New York Wall Street Journal Comes at an Awkward Time for New York Times

Photo: http://www.flickr.com/photos/23744134@N08/3424787909/

So, it seems that New York Times Executive Editor Bill Keller has fallen short of his goal of clipping 100 newsroom jobs off the payroll this year. According to the New York Post, it seems as though only 50 unionized newsroom employees agreed to take buyouts so far. Last Monday, Times executives were forced to make the choice for the remaining lot who had yet to make a decision before the deadline.

In addition, according to the New York Observer, the Times staff plans on cutting an estimated 70 of its blogs from the homepage.

Cue Rupert Murdoch, the quintessential media boogeyman who always seems to be lurking behind every corner of the news industry. This April, the News Corp. giant plans to launch a New York City edition of his Wall Street Journal headed by John Seeley, a former editor of the New York Sun. The $15 million price tag will go towards the creation of a sparkling new newsroom and marketing staff.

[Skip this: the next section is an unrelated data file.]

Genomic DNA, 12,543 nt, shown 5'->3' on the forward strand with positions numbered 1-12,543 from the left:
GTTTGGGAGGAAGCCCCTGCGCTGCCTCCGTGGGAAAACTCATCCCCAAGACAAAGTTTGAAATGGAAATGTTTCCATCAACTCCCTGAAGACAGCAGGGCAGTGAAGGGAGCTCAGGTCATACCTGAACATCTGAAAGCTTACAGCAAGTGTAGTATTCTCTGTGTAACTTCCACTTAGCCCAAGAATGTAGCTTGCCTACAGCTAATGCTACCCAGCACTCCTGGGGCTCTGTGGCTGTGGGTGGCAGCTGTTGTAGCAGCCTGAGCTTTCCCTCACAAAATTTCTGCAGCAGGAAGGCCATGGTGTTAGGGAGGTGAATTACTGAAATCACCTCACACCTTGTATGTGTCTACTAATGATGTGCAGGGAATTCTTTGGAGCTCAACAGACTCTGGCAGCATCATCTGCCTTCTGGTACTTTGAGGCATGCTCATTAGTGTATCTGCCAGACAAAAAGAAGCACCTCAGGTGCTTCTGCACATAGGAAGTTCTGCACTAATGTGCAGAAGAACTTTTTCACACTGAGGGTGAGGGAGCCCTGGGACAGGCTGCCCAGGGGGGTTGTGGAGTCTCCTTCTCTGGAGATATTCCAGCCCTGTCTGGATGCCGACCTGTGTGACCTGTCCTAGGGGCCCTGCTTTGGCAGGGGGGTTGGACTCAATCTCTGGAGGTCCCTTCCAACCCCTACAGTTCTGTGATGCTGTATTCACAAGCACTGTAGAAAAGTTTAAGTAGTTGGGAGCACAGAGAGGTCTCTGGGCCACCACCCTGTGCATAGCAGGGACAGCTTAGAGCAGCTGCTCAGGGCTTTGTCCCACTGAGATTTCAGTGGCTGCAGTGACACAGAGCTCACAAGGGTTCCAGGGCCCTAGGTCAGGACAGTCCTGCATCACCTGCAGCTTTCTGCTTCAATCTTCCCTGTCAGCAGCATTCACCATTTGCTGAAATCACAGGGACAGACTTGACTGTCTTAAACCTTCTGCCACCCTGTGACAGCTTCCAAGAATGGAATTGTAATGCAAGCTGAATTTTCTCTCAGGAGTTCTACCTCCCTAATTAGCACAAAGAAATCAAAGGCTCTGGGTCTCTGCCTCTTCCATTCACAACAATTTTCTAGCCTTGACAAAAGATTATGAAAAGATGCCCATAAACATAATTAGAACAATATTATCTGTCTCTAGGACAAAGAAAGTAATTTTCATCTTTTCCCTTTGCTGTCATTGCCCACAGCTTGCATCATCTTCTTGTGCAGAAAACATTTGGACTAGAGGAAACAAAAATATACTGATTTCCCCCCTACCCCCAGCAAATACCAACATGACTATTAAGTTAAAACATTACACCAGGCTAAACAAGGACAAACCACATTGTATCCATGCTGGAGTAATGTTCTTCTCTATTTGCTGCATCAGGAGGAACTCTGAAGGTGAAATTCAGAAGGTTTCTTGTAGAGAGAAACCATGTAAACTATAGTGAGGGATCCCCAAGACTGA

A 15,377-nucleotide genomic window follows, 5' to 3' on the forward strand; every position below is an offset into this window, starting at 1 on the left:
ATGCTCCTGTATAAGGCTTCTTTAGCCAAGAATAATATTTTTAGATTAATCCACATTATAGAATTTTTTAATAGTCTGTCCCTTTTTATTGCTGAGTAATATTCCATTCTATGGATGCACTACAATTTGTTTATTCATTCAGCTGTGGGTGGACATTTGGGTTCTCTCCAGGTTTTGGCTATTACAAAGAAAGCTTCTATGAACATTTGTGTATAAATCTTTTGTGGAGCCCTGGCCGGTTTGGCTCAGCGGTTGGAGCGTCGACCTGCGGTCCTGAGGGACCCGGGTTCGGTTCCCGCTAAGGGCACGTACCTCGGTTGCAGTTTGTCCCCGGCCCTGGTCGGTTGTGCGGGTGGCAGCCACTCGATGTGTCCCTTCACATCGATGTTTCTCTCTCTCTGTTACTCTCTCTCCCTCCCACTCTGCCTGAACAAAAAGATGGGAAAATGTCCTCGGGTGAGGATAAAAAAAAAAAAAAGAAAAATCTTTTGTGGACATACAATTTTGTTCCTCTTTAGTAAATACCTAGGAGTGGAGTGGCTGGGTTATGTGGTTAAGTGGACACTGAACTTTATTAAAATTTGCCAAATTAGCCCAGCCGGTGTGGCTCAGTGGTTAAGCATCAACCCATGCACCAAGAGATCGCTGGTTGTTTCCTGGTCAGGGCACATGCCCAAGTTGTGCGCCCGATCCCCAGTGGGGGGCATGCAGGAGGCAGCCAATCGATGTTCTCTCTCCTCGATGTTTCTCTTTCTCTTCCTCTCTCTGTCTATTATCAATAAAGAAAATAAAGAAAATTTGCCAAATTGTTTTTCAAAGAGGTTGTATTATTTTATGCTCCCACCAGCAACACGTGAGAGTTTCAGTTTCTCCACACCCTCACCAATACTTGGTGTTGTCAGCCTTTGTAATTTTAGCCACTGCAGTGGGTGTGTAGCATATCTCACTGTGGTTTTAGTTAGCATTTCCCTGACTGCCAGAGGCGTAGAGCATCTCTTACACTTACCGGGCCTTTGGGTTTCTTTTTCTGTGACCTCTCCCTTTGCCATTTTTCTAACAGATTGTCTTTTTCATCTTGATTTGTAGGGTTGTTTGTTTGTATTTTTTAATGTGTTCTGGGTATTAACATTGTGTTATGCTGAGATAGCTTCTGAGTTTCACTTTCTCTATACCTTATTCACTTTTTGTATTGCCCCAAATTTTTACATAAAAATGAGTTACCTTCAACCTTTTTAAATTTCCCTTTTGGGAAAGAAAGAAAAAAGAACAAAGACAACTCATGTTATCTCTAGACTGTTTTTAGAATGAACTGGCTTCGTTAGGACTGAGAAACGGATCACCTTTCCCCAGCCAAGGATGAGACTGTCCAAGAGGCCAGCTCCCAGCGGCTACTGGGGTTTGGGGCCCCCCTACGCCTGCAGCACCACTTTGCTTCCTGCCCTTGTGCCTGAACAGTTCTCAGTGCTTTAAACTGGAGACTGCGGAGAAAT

With the new staff covering a range of topics from local politics to culture and sports, things could soon get heated between the Wall Street Journal and the Times.

On that note, who knows what other news organizations will attempt similar ventures in the future? I mean, the Wall Street Journal has a stake in the San Francisco Bay area and the New York Times launched its Chicago edition just last month.

I also remember reading not too long ago that the owner of Politico plans to launch a local Washington news website that may soon be competitive with the Washington Post. How long will it be before the Washington Post dips its feet in the New York scene, as well? How long will it be until Patch.com takes over the world?

With the Times Metro section reduced to a greatly distilled version of its former self and New York Newsday long dead, one has to wonder what this will mean for the future of journalism in New York City?

Will those employees squeezed out of the Times find a new home with Seeley and Murdoch and compete directly with their former colleagues and editing staff?

Hmm.

Things could soon get very interesting on the streets of New York.

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